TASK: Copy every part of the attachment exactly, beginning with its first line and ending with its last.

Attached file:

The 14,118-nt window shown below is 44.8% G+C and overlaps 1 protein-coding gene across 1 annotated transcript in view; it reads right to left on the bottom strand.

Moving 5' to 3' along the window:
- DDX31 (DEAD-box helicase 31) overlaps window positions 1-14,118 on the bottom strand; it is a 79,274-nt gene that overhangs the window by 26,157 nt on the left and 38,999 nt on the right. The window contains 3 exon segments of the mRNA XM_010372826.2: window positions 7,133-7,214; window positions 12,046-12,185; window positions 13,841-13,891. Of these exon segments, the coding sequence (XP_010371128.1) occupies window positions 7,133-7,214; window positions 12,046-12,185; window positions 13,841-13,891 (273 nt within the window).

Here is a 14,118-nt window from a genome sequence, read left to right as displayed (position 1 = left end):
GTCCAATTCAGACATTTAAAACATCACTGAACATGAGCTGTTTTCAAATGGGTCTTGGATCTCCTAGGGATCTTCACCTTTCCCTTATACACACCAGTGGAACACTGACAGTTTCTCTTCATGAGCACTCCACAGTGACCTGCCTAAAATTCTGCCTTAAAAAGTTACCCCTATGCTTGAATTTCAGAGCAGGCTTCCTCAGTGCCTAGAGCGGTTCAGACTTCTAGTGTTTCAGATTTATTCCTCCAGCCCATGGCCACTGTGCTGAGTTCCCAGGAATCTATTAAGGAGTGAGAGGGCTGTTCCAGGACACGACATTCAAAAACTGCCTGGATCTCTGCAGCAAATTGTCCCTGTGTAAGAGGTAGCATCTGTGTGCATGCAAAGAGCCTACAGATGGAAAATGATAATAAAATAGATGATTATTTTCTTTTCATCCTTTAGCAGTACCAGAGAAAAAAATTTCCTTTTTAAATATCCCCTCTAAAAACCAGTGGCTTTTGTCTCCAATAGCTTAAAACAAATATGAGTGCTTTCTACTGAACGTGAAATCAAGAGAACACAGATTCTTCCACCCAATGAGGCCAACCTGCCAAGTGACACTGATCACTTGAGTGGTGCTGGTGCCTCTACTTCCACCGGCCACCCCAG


The 14,118-nt window shown below is 44.8% G+C and overlaps 1 protein-coding gene across 1 annotated transcript in view; it reads right to left on the bottom strand.

Moving 5' to 3' along the window:
- DDX31 (DEAD-box helicase 31) overlaps window positions 1-14,118 on the bottom strand; it is a 79,274-nt gene that overhangs the window by 26,157 nt on the left and 38,999 nt on the right. The window contains 3 exon segments of the mRNA XM_010372826.2: window positions 7,133-7,214; window positions 12,046-12,185; window positions 13,841-13,891. Of these exon segments, the coding sequence (XP_010371128.1) occupies window positions 7,133-7,214; window positions 12,046-12,185; window positions 13,841-13,891 (273 nt within the window).

Here is a 14,118-nt window from a genome sequence, read left to right as displayed (position 1 = left end):
GTCCAATTCAGACATTTAAAACATCACTGAACATGAGCTGTTTTCAAATGGGTCTTGGATCTCCTAGGGATCTTCACCTTTCCCTTATACACACCAGTGGAACACTGACAGTTTCTCTTCATGAGCACTCCACAGTGACCTGCCTAAAATTCTGCCTTAAAAAGTTACCCCTATGCTTGAATTTCAGAGCAGGCTTCCTCAGTGCCTAGAGCGGTTCAGACTTCTAGTGTTTCAGATTTATTCCTCCAGCCCATGGCCACTGTGCTGAGTTCCCAGGAATCTATTAAGGAGTGAGAGGGCTGTTCCAGGACACGACATTCAAAAACTGCCTGGATCTCTGCAGCAAATTGTCCCTGTGTAAGAGGTAGCATCTGTGTGCATGCAAAGAGCCTACAGATGGAAAATGATAATAAAATAGATGATTATTTTCTTTTCATCCTTTAGCAGTACCAGAGAAAAAAATTTCCTTTTTAAATATCCCCTCTAAAAACCAGTGGCTTTTGTCTCCAATAGCTTAAAACAAATATGAGTGCTTTCTACTGAACGTGAAATCAAGAGAACACAGATTCTTCCACCCAATGAGGCCAACCTGCCAAGTGACACTGATCACTTGAGTGGTGCTGGTGCCTCTACTTCCACCGGCCACCCCAG